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Old Apr 28, 2011, 10:51 AM   #26
Mad Mac Maniac
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Originally Posted by iPhoneporn View Post
I created it for this thread, which is my first ever posting here.

Now I'm stuck with it for life
Funny, I actually looked at your username RIGHT before I saw the comments about it.

I know you created the name with the intention of only needing help on this question... but you realize that you will probably be sucked into MacRumors and always be known as the iPhonePorn dude!

Just saying ppl might get the wrong impression. (especially if your kids ever happen to see what you are typing! )
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Old Apr 28, 2011, 10:51 AM   #27
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Originally Posted by scaredpoet View Post
It's going to be interesting to see how netnanny does this effectively on iOS. Short of hooking into Safari using unpublished APIs, this is going to be a neat trick to make sure it catches everything. unless it's released as a Cydia/jailbreak app, but the irony of that would be hilarious.

Edit: I see now in the blog post that the developers pretty much admit this:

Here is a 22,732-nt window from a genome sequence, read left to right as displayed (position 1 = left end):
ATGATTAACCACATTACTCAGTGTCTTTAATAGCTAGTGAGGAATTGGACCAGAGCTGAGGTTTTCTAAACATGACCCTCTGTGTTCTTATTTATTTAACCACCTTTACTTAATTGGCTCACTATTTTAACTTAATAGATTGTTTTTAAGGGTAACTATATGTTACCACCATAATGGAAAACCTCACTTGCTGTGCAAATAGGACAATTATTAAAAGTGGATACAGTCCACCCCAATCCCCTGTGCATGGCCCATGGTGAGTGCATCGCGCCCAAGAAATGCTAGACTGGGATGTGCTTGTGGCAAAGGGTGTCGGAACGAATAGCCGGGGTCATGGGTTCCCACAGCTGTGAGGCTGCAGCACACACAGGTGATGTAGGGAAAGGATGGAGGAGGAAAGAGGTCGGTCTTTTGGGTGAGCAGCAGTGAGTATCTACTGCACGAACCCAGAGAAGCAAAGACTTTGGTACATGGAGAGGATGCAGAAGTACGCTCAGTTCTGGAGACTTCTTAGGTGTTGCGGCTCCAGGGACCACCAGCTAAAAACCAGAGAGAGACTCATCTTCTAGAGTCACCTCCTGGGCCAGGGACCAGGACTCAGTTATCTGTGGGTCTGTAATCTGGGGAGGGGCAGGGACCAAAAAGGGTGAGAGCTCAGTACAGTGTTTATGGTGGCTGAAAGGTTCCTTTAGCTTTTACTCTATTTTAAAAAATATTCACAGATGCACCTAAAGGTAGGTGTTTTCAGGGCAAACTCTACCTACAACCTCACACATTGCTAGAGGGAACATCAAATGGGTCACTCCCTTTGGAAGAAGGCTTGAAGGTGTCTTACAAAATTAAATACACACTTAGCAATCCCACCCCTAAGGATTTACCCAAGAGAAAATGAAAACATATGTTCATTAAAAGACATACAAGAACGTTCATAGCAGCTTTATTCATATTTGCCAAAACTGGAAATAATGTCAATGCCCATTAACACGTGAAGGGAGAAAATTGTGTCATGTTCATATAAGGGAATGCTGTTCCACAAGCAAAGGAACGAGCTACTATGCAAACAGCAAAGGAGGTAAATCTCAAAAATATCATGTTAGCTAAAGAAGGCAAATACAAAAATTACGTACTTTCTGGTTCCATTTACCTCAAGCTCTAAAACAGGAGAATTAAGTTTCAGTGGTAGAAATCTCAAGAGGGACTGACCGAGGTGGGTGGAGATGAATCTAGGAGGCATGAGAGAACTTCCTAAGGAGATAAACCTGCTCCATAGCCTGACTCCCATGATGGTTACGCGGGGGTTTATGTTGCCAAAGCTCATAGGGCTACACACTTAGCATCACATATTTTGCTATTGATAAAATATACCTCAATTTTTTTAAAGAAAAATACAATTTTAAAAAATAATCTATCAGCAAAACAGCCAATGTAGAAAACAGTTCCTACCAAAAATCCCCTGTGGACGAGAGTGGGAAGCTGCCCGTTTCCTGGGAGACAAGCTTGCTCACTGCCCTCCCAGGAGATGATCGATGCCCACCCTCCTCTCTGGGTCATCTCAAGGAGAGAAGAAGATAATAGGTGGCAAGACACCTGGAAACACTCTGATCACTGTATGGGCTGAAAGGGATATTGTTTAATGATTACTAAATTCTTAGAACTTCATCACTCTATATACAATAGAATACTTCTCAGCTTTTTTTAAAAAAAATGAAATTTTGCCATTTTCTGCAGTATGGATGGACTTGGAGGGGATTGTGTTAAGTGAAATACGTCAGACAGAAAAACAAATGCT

At the risk of getting flamed: the history of netnanny-like software has shown again and again that they don't work. They frequently err on the side of "caution" and filter legitimate content (say you want to research "breast cancer" for instance), and then they don't always catch the *real* bad stuff. it's always an arms race.

If you're implementing this for a child or someone else you find untrustworthy, they will find ways to get around it. I mean, even if Netnanny really locked down the device, what kid with an iPhone hasn't already jailbroken it? At the very least, they know how and can use that knowledge when it becomes "necessary." Even a simple DFU restore on some other computer with iTunes will make short work of this.

The only way to make it foolproof is to make it inherent in the OS and mandatory on every device, and I'm sorry, but there are plenty of responsible adults who don't want someone else telling them what to view in their web browsers, even if they never look at porn on their iPhones. It's a slippery slope from that to controls and restrictions on other "unsavory" content.

Having netnanny is a poor subsitute for having a "real" nanny... or better yet, real parenting. Talking to kids about what they shouldn't see and why, and setting ground rules, and enforcing those rules through actual interaction is probably more effective than giving them just another software puzzle to solve and get around.

And if you absolutely can't trust them... then maybe they're not old enough or responsible enough to have a smartphone yet.